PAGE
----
Brent crude oil tumbled 4.4% yesterday as war premiums and worries about wider regional oil supplies appear to have dissipated, while global growth concerns from rising interest rates remain a dominant factor in the price discovery process.
Analysis of the latest crude oil market trends:
Crude oil prices were trading around US$75.30 per barrel in Asia on Thursday (November 9). Oil prices fell more than 2% on Wednesday to the lowest level in more than three months due to concerns about weakening demand for crude oil from various countries. U.S. crude inventories rose by nearly 12 million barrels last week, market sources said late Tuesday, citing data from the American Petroleum Institute, also weighing on oil prices. If confirmed, this would be the largest increase since February. However, the U.S. Energy Information Administration (EIA) has postponed the release of weekly oil inventory data to November 15. The EIA said on Tuesday that U.S. crude oil production will be slightly lower than expected this year, but oil consumption will fall by 300,000 barrels per day, reversing its previous forecast of 100,000 barrels per day of growth. Weak demand worries investors. Brent crude fell below $80 a barrel for the first time in more than three months as a weak fuel demand outlook overshadowed concerns that a crisis in the Middle East could lead to supply disruptions. During the Palestinian-Israeli conflict, oil prices once soared to over $90/barrel. But now that supply from the Persian Gulf has so far been unaffected by the conflict, attention has turned to macroeconomic deterioration and weak oil fundamentals, with neither the U.S. nor Europe looking optimistic. Data from China, the world’s largest crude importer, showed its total exports of goods and services shrank faster than expected, adding to concerns about the outlook for energy demand. The fall in international oil prices is mainly due to the fact that overseas economic recovery is less than expected. For example, the U.S. unemployment rate has exceeded expectations in the past two months, and the new orders index has accelerated its contraction. At the same time, there are no signs of tightening on the supply side. In the long term, the supply and demand pattern is relatively loose, but in the short term there may be production cuts on the supply side, and there may be some support for prices.
Crude oil technical analysis:
Crude oil’s daily line fell out of inertia after falling below the previous low-level support, and continued to maintain a weak downward trend on the daily line. On the 4-hour level, the K-line is currently maintaining a good concussive downward trend close to the short-term moving average. The hourly level is now beginning to gradually stabilize and the technical form begins to recover slightly. There may also be a certain degree of rebound repair in the short-term trend. However, the overall weak technical form has not changed for the time being. Looking at the daily chart of crude oil, oil prices have continued to fall since the second rebound failed in late October, and eventually the trend formed a downward trend. Oil prices have hit the August low of 77.80. At present, short sellers are showing strong performance. Pay attention to whether there will be a clear rebound in this week’s period. If the mid-term trend of crude oil continues to be weak, the mid-term trend of crude oil will continue to decline towards 70. The short-term (1H) trend of crude oil has experienced a weak adjustment and continues to fall to new highs. The rebound rhythm has no resistance to the downward trend. The short- and medium-term trend of crude oil is unanimously downward, and the bearish thinking remains unchanged during the day. On the whole, today’s short-term operation of crude oil is mainly based on the rebound from high altitudes, supplemented by the callback to lows and longs. The top short-term focus is on the 77.0-77.5 first-line resistance, and the bottom short-term focus is on the 74.5-74.0 first-line support.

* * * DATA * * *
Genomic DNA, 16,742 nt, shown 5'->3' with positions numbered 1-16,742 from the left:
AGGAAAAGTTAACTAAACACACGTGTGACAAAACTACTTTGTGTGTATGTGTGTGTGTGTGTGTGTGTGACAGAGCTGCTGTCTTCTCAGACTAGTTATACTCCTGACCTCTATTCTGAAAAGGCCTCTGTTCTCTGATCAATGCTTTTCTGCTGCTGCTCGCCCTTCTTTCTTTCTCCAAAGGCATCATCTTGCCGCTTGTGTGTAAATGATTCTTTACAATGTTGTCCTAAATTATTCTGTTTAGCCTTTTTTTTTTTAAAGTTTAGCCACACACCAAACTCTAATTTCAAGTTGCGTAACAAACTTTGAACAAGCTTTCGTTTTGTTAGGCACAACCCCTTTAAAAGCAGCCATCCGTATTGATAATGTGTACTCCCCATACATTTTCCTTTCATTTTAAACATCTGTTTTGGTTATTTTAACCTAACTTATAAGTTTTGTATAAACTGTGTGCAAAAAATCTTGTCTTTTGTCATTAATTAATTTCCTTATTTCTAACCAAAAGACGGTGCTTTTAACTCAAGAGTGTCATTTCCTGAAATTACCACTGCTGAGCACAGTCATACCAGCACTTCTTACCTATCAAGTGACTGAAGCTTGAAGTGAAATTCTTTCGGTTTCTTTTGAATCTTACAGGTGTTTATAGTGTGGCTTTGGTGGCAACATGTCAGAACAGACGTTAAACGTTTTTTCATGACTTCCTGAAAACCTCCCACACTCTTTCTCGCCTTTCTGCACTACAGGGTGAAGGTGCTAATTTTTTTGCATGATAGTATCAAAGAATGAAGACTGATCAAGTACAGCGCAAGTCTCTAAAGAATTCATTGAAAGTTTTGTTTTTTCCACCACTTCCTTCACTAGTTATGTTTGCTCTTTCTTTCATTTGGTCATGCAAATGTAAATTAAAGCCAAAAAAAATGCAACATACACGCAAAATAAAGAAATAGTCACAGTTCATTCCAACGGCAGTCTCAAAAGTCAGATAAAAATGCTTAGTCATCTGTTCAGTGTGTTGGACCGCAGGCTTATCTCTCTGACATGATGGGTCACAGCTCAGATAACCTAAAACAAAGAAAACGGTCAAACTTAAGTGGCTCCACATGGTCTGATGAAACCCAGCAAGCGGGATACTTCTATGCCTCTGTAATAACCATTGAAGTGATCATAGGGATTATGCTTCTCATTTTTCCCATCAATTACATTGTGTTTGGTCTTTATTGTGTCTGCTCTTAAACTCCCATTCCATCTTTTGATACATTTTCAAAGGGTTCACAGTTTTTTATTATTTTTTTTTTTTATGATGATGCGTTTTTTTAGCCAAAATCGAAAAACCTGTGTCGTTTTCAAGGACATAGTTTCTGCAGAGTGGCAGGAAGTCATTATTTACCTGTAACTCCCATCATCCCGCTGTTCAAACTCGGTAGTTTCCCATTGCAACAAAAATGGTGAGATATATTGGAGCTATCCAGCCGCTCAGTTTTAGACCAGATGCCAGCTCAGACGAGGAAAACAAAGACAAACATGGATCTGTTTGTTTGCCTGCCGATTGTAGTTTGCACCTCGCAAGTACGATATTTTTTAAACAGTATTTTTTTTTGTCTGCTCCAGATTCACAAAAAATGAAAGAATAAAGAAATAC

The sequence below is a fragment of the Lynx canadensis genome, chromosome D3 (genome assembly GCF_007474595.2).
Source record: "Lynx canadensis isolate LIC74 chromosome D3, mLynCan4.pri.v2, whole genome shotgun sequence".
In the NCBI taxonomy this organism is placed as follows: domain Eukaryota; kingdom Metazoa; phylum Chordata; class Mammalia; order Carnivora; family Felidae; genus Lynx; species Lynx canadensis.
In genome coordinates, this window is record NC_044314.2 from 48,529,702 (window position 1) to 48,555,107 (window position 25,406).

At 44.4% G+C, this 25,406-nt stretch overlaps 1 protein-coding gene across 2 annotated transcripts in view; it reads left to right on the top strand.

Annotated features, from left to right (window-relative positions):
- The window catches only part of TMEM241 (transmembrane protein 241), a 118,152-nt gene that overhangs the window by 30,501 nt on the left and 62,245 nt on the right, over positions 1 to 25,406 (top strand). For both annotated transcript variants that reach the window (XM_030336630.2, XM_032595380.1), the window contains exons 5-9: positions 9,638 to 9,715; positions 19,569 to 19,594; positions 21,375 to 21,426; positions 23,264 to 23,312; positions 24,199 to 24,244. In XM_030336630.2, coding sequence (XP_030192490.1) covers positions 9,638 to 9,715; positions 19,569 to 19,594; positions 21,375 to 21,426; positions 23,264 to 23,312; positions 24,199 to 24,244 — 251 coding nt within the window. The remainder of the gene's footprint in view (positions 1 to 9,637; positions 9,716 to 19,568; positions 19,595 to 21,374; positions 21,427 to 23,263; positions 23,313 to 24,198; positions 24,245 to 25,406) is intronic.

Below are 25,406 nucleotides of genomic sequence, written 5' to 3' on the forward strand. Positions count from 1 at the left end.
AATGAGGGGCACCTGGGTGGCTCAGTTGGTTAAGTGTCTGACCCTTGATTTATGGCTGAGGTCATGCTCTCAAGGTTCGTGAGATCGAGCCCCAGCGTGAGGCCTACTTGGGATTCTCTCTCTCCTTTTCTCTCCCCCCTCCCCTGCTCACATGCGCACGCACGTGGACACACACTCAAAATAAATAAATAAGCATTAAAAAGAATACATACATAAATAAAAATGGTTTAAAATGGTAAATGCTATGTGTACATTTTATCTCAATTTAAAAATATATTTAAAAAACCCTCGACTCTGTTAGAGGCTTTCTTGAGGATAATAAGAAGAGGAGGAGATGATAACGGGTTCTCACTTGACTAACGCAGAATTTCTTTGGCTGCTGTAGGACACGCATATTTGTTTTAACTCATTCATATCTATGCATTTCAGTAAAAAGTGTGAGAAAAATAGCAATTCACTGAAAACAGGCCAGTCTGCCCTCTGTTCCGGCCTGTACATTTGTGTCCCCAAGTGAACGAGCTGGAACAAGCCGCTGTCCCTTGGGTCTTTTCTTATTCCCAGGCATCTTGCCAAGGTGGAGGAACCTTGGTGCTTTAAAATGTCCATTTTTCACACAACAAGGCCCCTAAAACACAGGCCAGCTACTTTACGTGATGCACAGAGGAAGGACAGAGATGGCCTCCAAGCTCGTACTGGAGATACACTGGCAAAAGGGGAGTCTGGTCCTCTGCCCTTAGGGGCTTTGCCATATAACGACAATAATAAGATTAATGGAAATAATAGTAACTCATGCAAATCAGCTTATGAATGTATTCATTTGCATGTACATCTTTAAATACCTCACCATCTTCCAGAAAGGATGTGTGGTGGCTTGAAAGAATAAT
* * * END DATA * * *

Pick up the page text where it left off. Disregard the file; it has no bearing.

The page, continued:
Disclaimer: Views shared are for reference only and do not constitute investment advice. Investment involves risks, and you must be responsible for any profits or losses.